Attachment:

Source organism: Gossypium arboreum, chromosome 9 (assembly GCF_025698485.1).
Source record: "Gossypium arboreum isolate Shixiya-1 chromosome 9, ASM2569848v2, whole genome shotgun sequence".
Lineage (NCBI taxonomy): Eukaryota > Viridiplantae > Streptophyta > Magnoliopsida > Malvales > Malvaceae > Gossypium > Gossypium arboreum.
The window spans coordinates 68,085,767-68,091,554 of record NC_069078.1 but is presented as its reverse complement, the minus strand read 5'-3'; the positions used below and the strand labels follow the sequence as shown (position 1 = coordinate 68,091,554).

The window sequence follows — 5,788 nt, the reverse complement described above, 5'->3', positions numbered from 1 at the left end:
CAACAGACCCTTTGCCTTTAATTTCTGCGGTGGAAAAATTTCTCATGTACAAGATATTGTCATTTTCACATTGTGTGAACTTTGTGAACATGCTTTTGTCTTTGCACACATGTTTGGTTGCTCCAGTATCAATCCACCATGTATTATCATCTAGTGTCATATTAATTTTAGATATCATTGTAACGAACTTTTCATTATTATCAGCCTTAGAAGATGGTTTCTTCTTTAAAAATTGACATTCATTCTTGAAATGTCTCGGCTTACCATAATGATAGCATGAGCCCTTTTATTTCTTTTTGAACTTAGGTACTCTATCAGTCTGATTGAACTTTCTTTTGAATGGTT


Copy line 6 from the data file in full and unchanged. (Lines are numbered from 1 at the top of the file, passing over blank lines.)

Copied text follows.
CAACAGACCCTTTGCCTTTAATTTCTGCGGTGGAAAAATTTCTCATGTACAAGATATTGTCATTTTCACATTGTGTGAACTTTGTGAACATGCTTTTGTCTTTGCACACATGTTTGGTTGCTCCAGTATCAATCCACCATGTATTATCATCTAGTGTCATATTAATTTTAGATATCATTGTAACGAACTTTTCATTATTATCAGCCTTAGAAGATGGTTTCTTCTTTAAAAATTGACATTCATTCTTGAAATGTCTCGGCTTACCATAATGATAGCATGAGCCCTTTTATTTCTTTTTGAACTTAGGTACTCTATCAGTCTGATTGAACTTTCTTTTGAATGGTT